Finance: economic toxin or lifeblood?
Distinguished Italian professor delivers annual Henry Thornton Lecture
When and why does finance stop being the lifeblood and turn into a toxin for economic activity? That was the question posed by top Italian economist, Professor Marco Pagano, at the annual Henry Thornton Lecture at Cass Business School.
Professor Pagano, from the University of Naples Federico II, argued the change occurs when finance becomes too large relative to the underlying economy. "It then stops contributing to economic growth and starts threatening the solvency of banks and systemic stability," he said.
He blamed the "hypertrophy" of finance on an unregulated shadow banking sector, lax monetary policy and the expectation that, faced with widespread financial meltdown, banks would be bailed out.
Professor Pagano also attacked regulators for failing to prevent financial hypertrophy, saying they were slow to react to financial innovation and regulatory flaws. "A leading example is deposit insurance which was introduced to prevent bank runs, but ended up contributing to excess risk taking by bank managers," he said.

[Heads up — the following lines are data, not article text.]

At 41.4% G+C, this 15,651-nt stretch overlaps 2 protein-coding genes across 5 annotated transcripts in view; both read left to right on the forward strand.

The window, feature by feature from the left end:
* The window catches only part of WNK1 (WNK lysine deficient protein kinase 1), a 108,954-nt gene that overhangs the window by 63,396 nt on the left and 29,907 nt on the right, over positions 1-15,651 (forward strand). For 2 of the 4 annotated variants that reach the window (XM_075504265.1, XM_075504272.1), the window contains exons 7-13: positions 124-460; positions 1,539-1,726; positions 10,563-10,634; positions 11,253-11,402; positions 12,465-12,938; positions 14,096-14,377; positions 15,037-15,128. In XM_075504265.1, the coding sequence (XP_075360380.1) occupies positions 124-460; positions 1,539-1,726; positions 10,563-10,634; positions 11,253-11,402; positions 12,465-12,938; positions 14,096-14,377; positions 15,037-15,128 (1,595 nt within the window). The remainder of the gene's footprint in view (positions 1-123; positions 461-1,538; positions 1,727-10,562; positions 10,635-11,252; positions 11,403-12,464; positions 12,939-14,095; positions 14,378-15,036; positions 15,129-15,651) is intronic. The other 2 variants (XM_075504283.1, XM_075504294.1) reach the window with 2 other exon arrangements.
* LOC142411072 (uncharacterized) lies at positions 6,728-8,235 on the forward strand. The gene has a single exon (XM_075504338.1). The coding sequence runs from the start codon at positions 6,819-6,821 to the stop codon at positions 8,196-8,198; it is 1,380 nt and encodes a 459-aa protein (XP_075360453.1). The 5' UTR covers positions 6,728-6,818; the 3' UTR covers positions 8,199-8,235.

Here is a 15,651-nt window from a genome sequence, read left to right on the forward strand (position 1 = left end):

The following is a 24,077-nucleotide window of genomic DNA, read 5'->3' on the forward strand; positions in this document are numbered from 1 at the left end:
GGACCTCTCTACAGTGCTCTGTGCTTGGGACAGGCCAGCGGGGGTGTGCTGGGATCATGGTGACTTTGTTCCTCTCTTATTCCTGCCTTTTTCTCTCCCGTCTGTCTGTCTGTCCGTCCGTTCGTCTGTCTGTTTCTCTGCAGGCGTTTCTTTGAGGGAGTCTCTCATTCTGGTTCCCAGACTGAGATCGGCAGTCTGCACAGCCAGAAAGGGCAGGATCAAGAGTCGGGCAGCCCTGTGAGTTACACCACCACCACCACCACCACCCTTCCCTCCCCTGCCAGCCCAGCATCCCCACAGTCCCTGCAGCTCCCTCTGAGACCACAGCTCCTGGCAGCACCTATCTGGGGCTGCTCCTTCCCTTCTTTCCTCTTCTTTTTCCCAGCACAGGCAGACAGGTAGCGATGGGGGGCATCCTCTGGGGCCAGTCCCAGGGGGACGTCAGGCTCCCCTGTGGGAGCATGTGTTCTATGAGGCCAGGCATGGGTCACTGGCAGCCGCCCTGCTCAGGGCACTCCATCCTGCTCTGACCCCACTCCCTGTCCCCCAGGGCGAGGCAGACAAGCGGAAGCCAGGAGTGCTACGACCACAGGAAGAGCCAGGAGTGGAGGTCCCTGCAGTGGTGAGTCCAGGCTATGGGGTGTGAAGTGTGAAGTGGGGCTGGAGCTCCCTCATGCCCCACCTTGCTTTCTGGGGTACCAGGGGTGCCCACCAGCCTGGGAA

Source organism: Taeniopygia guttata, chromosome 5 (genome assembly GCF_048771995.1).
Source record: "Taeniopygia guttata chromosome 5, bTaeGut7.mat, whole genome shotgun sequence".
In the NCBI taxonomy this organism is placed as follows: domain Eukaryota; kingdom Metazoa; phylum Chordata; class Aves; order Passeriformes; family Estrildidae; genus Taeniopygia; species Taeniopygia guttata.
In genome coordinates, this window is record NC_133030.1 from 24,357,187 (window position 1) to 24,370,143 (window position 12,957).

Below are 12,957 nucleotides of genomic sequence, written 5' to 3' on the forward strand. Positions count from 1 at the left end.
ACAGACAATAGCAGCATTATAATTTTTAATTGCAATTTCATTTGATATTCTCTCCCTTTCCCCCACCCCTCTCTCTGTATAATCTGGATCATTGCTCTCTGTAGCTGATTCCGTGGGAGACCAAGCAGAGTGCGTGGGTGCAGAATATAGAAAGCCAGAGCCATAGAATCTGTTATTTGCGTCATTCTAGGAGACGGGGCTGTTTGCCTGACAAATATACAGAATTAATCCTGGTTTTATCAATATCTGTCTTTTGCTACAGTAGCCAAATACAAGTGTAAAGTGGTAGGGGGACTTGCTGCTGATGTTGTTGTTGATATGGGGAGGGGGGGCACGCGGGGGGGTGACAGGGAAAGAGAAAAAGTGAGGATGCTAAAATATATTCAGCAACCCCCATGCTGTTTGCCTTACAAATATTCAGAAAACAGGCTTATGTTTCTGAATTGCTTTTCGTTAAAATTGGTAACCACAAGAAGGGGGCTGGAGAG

But ultimately, he argued politicians are the "root cause" of financial hypertrophy. The euphoria associated with a credit bubble creates a vast political support around it, he said, while the few who raise objections against its sustainability are seen as "party-spoilers".
According to Professor Pagano: "Once started, there is no constituency to stop them, because everyone simply tries to grab as large gain as possible until the bubble lasts. Sadly this suggests that the "dark side" of finance is hard to separate from a "dark side" of politics and society."